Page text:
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First cloned dog becomes a doggie dad

September 9, 2008 |  4:45 pm

Snuppy From the Associated Press:

SEOUL — Snuppy — the world’s first cloned dog — is a father.

A team of Seoul National University scientists said Tuesday that 10 puppies were born in May using sperm from Snuppy to artificially inseminate two cloned female dogs. The scientists say the births mark the world’s first breeding among cloned dogs, though breeding among cloned rats, cows and pigs has successfully been carried out.

"Scientific doubt over whether breeding by cloned dogs is possible has been resolved,” Lee Byeong-Chun, head of the research team, told the Associated Press.

Lee said his team has cloned about 30 dogs and five wolves since it succeeded in cloning Snuppy in April 2005. The Seoul National University team suffered a blow to its reputation after internationally acclaimed breakthroughs in stem cell research by its former head, Hwang Woo-Suk, were found to have been faked. Lee said the university’s forensic medicine team has identified Snuppy’s pups as his offspring through DNA tests.

He also said he presented the births to an international conference in Greece late last month. A cloning expert in Britain said the development wasn’t significant, since other cloned animals — including the world’s first, Dolly the sheep — have successfully produced offspring. “We haven’t really seen problems with the offspring of clones. Dolly had little lambs and they were fine and very cute,” Robin Lovell-Badge, head of developmental genetics at Britain’s National Institute for Medical Research, said in London.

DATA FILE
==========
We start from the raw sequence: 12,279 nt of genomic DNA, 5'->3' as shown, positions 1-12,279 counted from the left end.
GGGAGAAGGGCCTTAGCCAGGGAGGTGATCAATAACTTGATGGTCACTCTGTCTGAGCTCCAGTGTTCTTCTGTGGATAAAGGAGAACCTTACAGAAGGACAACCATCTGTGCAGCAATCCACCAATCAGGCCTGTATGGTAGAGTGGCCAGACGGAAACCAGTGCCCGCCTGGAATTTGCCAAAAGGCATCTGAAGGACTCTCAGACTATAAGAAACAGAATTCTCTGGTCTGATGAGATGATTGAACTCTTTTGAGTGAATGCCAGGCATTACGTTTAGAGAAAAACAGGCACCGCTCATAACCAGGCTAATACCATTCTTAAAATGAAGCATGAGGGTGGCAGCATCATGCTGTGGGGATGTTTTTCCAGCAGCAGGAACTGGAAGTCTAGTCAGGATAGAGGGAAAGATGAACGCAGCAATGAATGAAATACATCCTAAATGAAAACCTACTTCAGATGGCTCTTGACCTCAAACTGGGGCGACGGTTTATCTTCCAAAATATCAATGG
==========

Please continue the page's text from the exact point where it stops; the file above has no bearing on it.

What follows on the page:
Lovell-Badge said Snuppy’s puppies would certainly be the first from a cloned dog. She noted that breeding among cloned animals has not proved problematic. “There is some evidence that clones can have defects because of a failure to correctly program some imprinted genes, but most evidence is that once you breed from a cloned animal, everything is back to normal,” Lovell-Badge said.

Snuppy, a black Afghan hound, has been living at a university facility with three female dogs — tan Afghan hounds cloned by the team in 2006. Lee said Tuesday that his team injected Snuppy’s sperm into two of the three female clones — Bona and Hope — in March using artificial fertilization. One of the 10 puppies — four from Bona and six from Hope — died of a digestive problem about a month after birth, but the rest are all healthy, the team said.

Photo: Researcher Hwang Woo-Suk holds a young Snuppy.  You Sung-Ho/Reuters.

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